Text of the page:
On to spoilery thoughts:

I wasn’t a fan of the reveal that Voldemort secretly had a child. I thought it was way too simple and also out of character for He Who Must Not Be Named, a loveless shell of a man who never cared for anyone other than himself. I just didn’t buy it.

tumblr_oawwevXdqo1uhoadvo1_1280Albus’ sorting into Slytherin and friendship with Scorpius made me happy, however. I thought it could’ve been simple for her to put him in Gyffindor and struggle to live up to Harry’s legacy in his own house, but putting him in Slytherin shook things up. It showed not all Slytherins are evil (finally) and allowed him to sort out his own legacy (even if he made some stupid decisions and I just wanted to shake him half the time). Scorpius is my new favorite character, though, and I’m glad Malfoy got to redeem himself.

The time travel element felt cheap to me, but it was a good way to bridge the stories of Harry and Albus together, to bring readers/viewers in, and it also allowed for the idea that every death and detail in the original story is important, that without each of those elements, time would have moved in a very different way. Death, particularly of the innocent, is hard on those around it, and sometimes we can’t get over it, but that might be the reason the war is won.

This meddling with time also just proved how much Ron and Hermione are right for one another, despite Rowling’s later admission. Every time time tried to rip them apart, they always found one another in the end (even if Ron’s character was very much a comic relief and pushed to the side for Harry and Hermione to run the world… he read more like Steve Kloves’ version of Ron rather than Rowlings). As this was one of my biggest concerns going into the book, I’m grateful Rowling kept with the canon, despite her misgivings.

End spoilery thoughts

Overall, it’s Harry Potter. Although I may not have felt that same rush I felt when reading the original seven, I was still giddy and excited to return to the world and characters I love so much. The characters – old and new – were wonderful, and the story was a reminder of why I fell in love in the first place.

Harry Potter has always been about relationships, being true to yourself, and finding a light in the darkness, and Cursed Child is exactly that.

So despite my misgivings, I absolutely loved it and am happy to have another Harry Potter story on my shelf.

Can someone buy me tickets to the stage show (and a ticket to London)? Now I really want to go. 😉

5/5 stars

172 Hours on the Moon | Review


172 Hours on the Moon by Johan Harstad

I wanted to like this book, I really did. I’d heard such raving reviews from some of my friends about it, and I was intrigued by the idea of a thriller set on the moon. What could the premise possibly be? Aliens? Astronauts gone rogue? I was excited to find out.

And then I started reading it.

The premise of 172 Hours on the Moon boils down to: there’s something dangerous and weird happening on the moon, and NASA has kept silent about it for fifty years, but now it’s back and they need to fix it. To build popularity and hopefully gain support (read: $), they decide to make it a big spectacle: the 50th anniversary of the first Lunar Landing, using models that look like those from Apollo 11. Oh, and did I mention their plan involved sending teenagers to space?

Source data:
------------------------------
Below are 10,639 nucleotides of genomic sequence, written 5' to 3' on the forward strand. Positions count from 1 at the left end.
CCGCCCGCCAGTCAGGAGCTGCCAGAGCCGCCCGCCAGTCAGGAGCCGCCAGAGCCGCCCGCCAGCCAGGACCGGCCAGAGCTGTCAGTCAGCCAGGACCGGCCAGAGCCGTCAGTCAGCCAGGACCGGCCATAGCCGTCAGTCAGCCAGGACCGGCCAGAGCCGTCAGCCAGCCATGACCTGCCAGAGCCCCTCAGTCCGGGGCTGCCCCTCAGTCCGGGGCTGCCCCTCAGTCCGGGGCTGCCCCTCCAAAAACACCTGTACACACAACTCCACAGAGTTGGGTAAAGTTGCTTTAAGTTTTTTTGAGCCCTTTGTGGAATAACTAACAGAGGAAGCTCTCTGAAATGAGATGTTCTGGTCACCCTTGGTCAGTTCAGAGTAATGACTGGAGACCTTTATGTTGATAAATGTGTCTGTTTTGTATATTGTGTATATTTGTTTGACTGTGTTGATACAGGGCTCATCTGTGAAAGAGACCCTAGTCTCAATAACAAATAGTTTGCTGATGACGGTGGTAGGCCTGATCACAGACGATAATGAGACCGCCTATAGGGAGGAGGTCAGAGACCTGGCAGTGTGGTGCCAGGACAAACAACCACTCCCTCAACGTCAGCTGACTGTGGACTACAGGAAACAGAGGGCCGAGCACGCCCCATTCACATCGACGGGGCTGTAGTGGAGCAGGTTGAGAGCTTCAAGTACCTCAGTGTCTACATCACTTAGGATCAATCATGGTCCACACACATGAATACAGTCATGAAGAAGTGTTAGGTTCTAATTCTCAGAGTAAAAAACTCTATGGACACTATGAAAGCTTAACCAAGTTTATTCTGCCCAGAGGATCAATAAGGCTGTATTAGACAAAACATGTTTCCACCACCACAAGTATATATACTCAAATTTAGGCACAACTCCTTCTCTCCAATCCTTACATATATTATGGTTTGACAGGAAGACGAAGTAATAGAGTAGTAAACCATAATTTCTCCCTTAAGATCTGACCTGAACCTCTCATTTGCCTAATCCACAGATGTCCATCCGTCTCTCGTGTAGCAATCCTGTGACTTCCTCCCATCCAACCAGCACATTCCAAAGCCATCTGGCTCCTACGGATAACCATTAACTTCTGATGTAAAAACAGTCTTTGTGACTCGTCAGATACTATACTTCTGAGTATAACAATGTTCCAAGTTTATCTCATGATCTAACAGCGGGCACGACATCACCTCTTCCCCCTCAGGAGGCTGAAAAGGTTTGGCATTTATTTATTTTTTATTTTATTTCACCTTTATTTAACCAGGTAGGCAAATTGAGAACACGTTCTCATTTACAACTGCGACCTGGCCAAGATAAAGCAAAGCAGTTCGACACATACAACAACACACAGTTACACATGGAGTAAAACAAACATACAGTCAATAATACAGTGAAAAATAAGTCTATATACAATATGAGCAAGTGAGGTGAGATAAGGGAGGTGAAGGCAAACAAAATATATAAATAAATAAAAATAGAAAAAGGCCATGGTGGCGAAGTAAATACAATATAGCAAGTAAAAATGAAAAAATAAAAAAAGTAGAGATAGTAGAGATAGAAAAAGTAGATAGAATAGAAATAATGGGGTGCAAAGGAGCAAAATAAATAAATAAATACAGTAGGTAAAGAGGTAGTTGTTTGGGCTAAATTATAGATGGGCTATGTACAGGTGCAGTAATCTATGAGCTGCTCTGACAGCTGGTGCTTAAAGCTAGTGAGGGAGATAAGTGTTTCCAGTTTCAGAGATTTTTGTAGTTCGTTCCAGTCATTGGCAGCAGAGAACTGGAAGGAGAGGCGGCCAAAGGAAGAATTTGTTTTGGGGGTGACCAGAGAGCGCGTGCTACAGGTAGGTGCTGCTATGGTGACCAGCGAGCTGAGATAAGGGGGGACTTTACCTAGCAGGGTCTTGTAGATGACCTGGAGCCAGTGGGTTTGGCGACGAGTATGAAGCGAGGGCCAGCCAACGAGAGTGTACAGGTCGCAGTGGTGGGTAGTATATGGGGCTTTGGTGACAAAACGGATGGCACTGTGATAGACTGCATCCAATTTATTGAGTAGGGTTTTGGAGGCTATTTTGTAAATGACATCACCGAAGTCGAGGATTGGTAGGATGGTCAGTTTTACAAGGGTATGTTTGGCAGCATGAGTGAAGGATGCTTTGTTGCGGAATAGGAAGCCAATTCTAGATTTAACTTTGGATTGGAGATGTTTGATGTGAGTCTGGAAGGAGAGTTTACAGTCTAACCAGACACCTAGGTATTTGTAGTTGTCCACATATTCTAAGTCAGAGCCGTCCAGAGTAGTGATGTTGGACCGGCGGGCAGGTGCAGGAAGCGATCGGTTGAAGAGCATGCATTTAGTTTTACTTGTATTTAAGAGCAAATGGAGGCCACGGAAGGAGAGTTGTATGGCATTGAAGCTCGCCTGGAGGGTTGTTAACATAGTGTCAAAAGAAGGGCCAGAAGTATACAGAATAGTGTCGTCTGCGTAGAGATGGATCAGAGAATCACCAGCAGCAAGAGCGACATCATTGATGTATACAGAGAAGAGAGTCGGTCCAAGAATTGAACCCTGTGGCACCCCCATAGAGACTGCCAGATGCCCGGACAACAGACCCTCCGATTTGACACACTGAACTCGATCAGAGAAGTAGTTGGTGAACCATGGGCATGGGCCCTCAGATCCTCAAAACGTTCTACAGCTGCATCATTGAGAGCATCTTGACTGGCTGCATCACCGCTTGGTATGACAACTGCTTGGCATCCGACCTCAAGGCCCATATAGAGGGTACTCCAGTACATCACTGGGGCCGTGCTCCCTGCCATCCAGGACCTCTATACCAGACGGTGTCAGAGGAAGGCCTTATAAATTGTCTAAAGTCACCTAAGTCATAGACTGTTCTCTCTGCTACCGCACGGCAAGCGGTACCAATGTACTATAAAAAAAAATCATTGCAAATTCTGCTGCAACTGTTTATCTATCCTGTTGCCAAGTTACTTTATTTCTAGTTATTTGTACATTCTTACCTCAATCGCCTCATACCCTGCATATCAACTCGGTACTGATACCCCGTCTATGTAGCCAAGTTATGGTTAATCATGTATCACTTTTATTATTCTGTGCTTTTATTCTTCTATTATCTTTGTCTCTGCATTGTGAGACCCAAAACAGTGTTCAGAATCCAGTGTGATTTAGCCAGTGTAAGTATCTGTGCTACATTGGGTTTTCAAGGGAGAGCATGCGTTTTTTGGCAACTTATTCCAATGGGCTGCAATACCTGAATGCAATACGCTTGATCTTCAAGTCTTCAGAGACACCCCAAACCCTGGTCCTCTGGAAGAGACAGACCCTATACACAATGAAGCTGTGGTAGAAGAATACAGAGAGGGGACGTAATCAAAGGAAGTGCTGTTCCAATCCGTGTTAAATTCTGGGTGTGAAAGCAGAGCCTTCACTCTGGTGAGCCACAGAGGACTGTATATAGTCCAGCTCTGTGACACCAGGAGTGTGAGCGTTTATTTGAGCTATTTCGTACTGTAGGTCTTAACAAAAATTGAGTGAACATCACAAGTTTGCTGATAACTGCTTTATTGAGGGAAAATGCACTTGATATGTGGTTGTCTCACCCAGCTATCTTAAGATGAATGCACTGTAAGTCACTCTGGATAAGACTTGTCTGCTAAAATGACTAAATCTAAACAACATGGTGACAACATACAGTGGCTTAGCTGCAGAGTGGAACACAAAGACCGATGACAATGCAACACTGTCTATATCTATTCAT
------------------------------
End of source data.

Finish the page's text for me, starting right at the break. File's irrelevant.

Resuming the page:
This is where my problems began, and despite my hopes they’d get better, they didn’t.

So NASA, this big giant space organization that has LITERALLY put man on the moon, that employs some of the SMARTEST people on the planet and has a contingency plan for their contingency plan, decides it’s going to hold a lottery and choose three teenagers from around the world to send to space.

That’s right. THREE.


The application said they needed to be in good health, etc, but there were no tests actually required, no fitness evaluation or mental stress tests. No knowledge of space or science required.

So… you’re telling me that out of the entire world, NASA just happened to RANDOMLY pick three teenagers to go to space and all three of them are perfectly fit to go?


(also, they all speak English, I’m assuming, since they communicate without effort amongst one another despite their different countries of origin?)

If I’d been in charge at NASA, I would’ve put in place some evaluation they had to pass before they could even apply. THEN I would’ve chosen 50 or so candidates who scored the highest (on a range of tests – physical, mental, stress, etc) and maybe even dreamed of becoming astronauts (instead of going because they wanted to get a girl back, ugh), and then made them go through even more tests to whittle it down to the final three. Think The Selection/The Bachelor meets Armageddon.


But hell, if I were in charge at NASA, I wouldn’t be sending teenagers to space. Or really, I wouldn’t be doing anything from this dumb book.

So they get to the moon. Our three main teenagers aren’t particularly interesting, and the events on the moon sound like The Martian but way less smart and with some weird “thing” killing people. Even the deaths were boring.